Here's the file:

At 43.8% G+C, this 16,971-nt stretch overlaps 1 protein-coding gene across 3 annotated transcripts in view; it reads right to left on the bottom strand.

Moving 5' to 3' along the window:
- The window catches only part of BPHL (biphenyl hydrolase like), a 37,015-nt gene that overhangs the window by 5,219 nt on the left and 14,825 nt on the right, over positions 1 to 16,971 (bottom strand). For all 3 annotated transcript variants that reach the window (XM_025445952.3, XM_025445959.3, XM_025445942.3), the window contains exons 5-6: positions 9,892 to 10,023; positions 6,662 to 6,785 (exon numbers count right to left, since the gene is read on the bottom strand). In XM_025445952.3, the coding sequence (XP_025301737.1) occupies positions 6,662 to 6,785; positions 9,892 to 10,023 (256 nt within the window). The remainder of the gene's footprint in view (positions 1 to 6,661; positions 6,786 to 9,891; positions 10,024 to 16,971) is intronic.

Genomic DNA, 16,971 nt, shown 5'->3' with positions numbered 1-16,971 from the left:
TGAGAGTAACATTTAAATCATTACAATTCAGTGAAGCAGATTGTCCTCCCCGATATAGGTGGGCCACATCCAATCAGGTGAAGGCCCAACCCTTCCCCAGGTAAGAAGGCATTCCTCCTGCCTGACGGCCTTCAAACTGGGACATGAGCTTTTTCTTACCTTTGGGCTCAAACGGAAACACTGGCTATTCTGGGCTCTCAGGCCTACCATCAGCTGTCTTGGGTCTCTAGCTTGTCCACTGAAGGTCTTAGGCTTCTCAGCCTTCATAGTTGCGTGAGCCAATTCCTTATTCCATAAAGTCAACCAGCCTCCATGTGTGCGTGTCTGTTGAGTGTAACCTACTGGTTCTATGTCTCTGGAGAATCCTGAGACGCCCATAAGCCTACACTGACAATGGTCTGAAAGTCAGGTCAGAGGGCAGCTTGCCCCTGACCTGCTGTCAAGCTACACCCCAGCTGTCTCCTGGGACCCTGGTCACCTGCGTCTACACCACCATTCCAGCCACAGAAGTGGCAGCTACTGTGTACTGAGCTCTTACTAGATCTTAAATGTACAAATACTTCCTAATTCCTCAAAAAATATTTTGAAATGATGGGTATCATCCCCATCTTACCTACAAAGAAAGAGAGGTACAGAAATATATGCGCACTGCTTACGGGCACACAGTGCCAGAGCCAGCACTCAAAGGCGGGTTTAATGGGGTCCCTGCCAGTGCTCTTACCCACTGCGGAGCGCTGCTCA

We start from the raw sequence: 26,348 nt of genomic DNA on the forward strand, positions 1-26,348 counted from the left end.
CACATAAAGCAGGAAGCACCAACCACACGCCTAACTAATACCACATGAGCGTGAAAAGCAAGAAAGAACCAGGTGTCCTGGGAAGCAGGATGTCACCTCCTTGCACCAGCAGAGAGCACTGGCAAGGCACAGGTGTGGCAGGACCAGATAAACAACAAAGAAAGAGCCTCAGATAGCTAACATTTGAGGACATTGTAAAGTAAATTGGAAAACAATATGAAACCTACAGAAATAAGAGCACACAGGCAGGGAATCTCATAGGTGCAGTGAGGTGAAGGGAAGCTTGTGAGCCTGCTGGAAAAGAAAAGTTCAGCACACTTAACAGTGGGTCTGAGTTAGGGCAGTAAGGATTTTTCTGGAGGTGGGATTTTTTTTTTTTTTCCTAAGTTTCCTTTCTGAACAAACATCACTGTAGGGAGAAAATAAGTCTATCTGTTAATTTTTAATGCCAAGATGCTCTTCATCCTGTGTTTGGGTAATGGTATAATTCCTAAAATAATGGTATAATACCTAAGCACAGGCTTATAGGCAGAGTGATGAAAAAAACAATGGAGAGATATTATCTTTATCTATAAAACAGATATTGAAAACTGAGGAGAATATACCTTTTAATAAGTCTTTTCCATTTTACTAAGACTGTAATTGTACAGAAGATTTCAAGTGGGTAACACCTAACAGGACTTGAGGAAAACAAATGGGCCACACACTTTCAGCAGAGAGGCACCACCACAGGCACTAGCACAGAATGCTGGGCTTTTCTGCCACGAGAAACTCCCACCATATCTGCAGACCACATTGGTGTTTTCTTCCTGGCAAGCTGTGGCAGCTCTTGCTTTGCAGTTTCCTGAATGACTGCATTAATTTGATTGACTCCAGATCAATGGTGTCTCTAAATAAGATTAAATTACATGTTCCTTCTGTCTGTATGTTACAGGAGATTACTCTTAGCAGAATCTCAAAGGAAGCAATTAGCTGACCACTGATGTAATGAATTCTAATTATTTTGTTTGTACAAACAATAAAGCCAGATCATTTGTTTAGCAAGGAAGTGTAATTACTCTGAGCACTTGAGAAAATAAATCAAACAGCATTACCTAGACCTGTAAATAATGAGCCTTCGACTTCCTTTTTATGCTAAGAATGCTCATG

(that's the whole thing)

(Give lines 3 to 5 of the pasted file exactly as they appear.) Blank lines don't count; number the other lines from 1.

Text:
- The window catches only part of BPHL (biphenyl hydrolase like), a 37,015-nt gene that overhangs the window by 5,219 nt on the left and 14,825 nt on the right, over positions 1 to 16,971 (bottom strand). For all 3 annotated transcript variants that reach the window (XM_025445952.3, XM_025445959.3, XM_025445942.3), the window contains exons 5-6: positions 9,892 to 10,023; positions 6,662 to 6,785 (exon numbers count right to left, since the gene is read on the bottom strand). In XM_025445952.3, the coding sequence (XP_025301737.1) occupies positions 6,662 to 6,785; positions 9,892 to 10,023 (256 nt within the window). The remainder of the gene's footprint in view (positions 1 to 6,661; positions 6,786 to 9,891; positions 10,024 to 16,971) is intronic.

Genomic DNA, 16,971 nt, shown 5'->3' with positions numbered 1-16,971 from the left:
TGAGAGTAACATTTAAATCATTACAATTCAGTGAAGCAGATTGTCCTCCCCGATATAGGTGGGCCACATCCAATCAGGTGAAGGCCCAACCCTTCCCCAGGTAAGAAGGCATTCCTCCTGCCTGACGGCCTTCAAACTGGGACATGAGCTTTTTCTTACCTTTGGGCTCAAACGGAAACACTGGCTATTCTGGGCTCTCAGGCCTACCATCAGCTGTCTTGGGTCTCTAGCTTGTCCACTGAAGGTCTTAGGCTTCTCAGCCTTCATAGTTGCGTGAGCCAATTCCTTATTCCATAAAGTCAACCAGCCTCCATGTGTGCGTGTCTGTTGAGTGTAACCTACTGGTTCTATGTCTCTGGAGAATCCTGAGACGCCCATAAGCCTACACTGACAATGGTCTGAAAGTCAGGTCAGAGGGCAGCTTGCCCCTGACCTGCTGTCAAGCTACACCCCAGCTGTCTCCTGGGACCCTGGTCACCTGCGTCTACACCACCATTCCAGCCACAGAAGTGGCAGCTACTGTGTACTGAGCTCTTACTAGATCTTAAATGTACAAATACTTCCTAATTCCTCAAAAAATATTTTGAAATGATGGGTATCATCCCCATCTTACCTACAAAGAAAGAGAGGTACAGAAATATATGCGCACTGCTTACGGGCACACAGTGCCAGAGCCAGCACTCAAAGGCGGGTTTAATGGGGTCCCTGCCAGTGCTCTTACCCACTGCGGAGCGCTGCTCA